I’m one of those people that sees a vintage bathroom and goes gaga. Especially when the tile is colorful and the original sinks and toilet are intact. I have seen so many movies that have bathrooms (and kitchens) in 50s and 60s glory and vowed long ago that not only would I keep a vintage bathroom in my future home, I would look for a house with one. In this area that’s a little hard to come by, with flipped houses prevalent on the market and do-it-yourself types. Well, to my astonishment, a house we saw this week had not one but…three.
Now, these bathrooms are sort of like gambling. There are gorgeous designs and then…some that would take a bit of creativity to spruce it up. Certainly a level of risk is involved. The family bathroom in this particular house has white arabesque floor tiles, turquoise sink basins, toilet and tub. White tile encases the room from the waist down, and the vanity is a little funky in not my favorite way. So what would be the best case scenario for keeping this bathroom that isn’t my ideal color palette but still something I would never replace?
I’ve seen it done by Bailey, and I know that it would be the easiest way to punch up the dated bathroom. Don’t get me wrong, it is a million times better than looks produced in the 80s and 90s and especially builder grade beige options found in new construction. But turquoise? Definitely a color I’d have to wrap my head around. But once I started to mull it over, I realized it could be the coolest bathroom ever.
The wallpaper options above are Quadrille and Meg Braff. I was looking at the ritzy designers and while lots of options had turquoise, none of them seemed quite right. Then I found these toile/chinoiserie patterns and I knew!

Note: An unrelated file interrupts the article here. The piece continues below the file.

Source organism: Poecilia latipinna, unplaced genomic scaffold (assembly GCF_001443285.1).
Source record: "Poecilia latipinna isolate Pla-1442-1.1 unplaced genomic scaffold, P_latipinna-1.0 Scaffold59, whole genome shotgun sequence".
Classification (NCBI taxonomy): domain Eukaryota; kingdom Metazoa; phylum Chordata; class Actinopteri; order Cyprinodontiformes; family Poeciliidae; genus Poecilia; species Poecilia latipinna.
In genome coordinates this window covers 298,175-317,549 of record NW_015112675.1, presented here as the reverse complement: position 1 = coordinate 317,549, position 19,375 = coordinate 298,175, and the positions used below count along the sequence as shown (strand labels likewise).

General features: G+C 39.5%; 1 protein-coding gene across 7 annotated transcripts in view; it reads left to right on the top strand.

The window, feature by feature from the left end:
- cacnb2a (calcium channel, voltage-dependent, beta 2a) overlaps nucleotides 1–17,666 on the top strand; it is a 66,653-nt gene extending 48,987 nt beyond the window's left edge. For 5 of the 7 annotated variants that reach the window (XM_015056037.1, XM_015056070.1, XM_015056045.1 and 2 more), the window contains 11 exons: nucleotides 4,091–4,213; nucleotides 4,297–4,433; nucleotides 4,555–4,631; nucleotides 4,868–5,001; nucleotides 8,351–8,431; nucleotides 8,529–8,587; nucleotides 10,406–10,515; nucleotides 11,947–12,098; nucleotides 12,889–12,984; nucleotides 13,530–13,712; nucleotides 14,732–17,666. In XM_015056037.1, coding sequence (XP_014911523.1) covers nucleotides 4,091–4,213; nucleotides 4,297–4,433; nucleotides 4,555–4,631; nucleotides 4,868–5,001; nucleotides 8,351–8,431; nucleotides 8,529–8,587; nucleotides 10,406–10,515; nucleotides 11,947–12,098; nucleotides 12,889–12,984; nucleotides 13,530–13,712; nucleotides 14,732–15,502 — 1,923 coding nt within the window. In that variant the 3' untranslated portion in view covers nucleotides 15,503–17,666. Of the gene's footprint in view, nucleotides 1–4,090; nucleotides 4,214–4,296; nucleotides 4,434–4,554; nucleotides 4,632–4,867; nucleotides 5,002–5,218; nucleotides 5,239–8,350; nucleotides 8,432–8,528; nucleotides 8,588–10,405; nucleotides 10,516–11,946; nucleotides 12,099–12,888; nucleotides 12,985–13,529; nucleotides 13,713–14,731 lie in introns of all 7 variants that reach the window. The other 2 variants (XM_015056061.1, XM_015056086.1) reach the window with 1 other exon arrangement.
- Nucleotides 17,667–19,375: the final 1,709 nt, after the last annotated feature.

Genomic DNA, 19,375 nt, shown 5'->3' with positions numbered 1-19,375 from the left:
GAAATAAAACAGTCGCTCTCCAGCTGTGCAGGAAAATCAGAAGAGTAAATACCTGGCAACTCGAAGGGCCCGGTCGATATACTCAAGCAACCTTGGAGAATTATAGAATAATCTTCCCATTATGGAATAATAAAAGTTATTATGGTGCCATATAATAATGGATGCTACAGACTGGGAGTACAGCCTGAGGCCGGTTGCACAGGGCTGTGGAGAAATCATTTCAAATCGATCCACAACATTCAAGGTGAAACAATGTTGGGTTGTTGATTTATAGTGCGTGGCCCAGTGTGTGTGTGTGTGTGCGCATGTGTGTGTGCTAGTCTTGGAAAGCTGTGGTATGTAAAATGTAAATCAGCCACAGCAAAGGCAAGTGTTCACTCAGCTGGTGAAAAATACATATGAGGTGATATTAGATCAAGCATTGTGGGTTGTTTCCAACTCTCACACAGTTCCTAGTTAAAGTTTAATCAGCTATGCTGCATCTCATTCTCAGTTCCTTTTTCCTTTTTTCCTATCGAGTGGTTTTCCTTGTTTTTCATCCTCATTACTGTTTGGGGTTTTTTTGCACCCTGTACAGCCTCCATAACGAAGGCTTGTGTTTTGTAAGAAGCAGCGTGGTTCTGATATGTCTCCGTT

Be bold! Be bold! And everywhere be bold!
It reminds me of Lilly Pulitzer or Kate Spade, or even Tory Burch. Using a wallpaper that tried to subdue the turquoise was just not as exciting (or effective) as making it all crazy colorful (all of this visualizing is solely in my head, mind you). Incorporating a few pretty hand towels to mix up prints and carry the colors throughout the room would also be nice here. As for the other surfaces, I would want to re-grout the white tile with a darker gray to make the unique shapes pop. The countertops are regrettably fuzzy in my memory, but I think I would try to reimagine the house’s original humble sixties design. Or who knows, they may just fade away with all that awesome wallpaper going on.
Of course I’m just dreaming here; but I can’t tell you how refreshing it was to finally see a local house align with my vision! We hope to look at it again this weekend with a sturdy checklist and keen eyes. Wouldn’t the owners be shocked to know I already have a design for one room figured out!
How would you tackle a 60s turquoise bathroom?